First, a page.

I was talking to my brother-in-law about fasting on Thanksgiving and he let me borrow his “Complete Guide to Fasting” book. I haven’t read it yet, I feel like I’ve gotten so much information about fasting from YouTube, but he says he’s done five-day water fasts before. I don’t think I’ll ever get that hardcore about fasting, but then again, I never though I would be doing what I’m doing now, so you never know.
I also downloaded an app on my phone, it’s called “My Net Diary” just to keep track of what I’m eating on my feeding days. Though I have no intention of counting calories, this has been interesting to see and it does motivate me to keep my calories under my “ideal” calorie intake in order to reach my ideal weight goal. It has become a game, of sorts, to keep my caloric intake within range. I’m hoping this, along with fasting three days a week, will accelerate my weight loss goals.
I’ll check in with you all again in a few months on my fasting journey and let you know how it’s going.
Overall, I’m very happy and excited to fast. I feel better, I will hopefully, eventually, catch sight of my chin again someday and I hope all of the research I’ve read is correct and I’m preventing Alzheimers and extending my life expectancy by fasting.
In case you were not aware, I watch a lot of YouTube videos.
The sort of videos I watch vary: from Drag Queens, Disney vlogs, family vlogs, reading/writing vlogs and anything else that captures my interest.
Like this video:
I’m not an athletic person. I don’t like to participate in sports, though I was a pretty good volleyball player in high school. I tried out for track one year but my heart started a weird flutter thing and it scared me enough to stop that nonsense.
I worked out two years straight in my early 40’s – I got up at 4:30 AM, went to the gym and worked out on the weights and treadmill; I was in the best shape of my life in that time period. But I burned out and have never gone back to the gym since.
I have spurts where I religiously use my treadmill at home, but those spurts only last a few months, again, I get burned out.
I think I’m ready to start one of those spurts again.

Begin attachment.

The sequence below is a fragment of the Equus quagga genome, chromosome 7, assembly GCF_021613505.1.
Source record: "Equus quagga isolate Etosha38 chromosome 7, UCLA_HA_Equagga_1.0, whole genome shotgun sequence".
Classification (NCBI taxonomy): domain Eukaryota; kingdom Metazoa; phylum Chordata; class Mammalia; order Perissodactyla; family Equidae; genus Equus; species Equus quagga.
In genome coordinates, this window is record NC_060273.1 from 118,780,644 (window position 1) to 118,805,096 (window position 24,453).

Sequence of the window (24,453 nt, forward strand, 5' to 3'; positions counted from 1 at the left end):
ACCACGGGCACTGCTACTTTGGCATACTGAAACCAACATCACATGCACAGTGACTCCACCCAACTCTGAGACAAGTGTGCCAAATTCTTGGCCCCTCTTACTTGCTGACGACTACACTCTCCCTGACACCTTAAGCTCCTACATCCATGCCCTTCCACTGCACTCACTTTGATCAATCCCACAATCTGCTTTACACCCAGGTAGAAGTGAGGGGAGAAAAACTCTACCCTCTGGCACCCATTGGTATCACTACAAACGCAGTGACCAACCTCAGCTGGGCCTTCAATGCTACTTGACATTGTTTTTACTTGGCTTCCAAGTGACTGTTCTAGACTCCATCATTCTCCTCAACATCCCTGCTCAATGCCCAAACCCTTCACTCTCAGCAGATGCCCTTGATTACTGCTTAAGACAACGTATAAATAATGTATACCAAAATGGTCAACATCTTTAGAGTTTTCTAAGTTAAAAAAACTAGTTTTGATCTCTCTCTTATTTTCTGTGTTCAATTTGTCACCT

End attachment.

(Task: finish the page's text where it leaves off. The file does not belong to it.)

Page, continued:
But walking … I’ve always enjoyed walking. It’s calming, takes very little effort from me and it leaves me free to focus on my thoughts, think through things, and just fade away from my every day life for a bit.
And I enjoy hiking. Kevin and I have gone to the Rockies a few times and really enjoyed the hiking trails. I would like to go back someday but I want to be in better shape so we can hike longer and more often.
So this video really caught my attention. It was interesting and inspiring and I really respect what these women endured – it’s not for the faint of heart. You have to be willing to be uncomfortable, hungry and physically taxed.
But think of the experience! The feeling of isolation, peace and appreciation for God’s gift to man (the Earth, in case that was unclear).
I wonder, if my life had been a bit different, if I hadn’t met Kevin when I did, hadn’t gotten married, had kids, until later in life, if I would have had the courage to do something like this. I have nieces/nephews who are quite adventurous and have participated in hikes and backpacked across lands, stayed in hostels and just LIVED. And I admire their strength and courage to even try those types of things.
I would like to think I would have done the same thing when I was their age, but I don’t think I would have. I was (am) fiercely independent but I don’t think I had the courage to do something like this. Maybe with friends and only with friends who knew what they were doing. I was very nervous about the unknown back then. I remember being very nervous any time we left the city, like if we left the city, we were venturing into alien country and in that alien country there would be no food, water, Wal-Mart. *laugh* I used to get so wound up and uptight whenever we traveled and I know it wasn’t fun for Kevin to put up with my neuroses.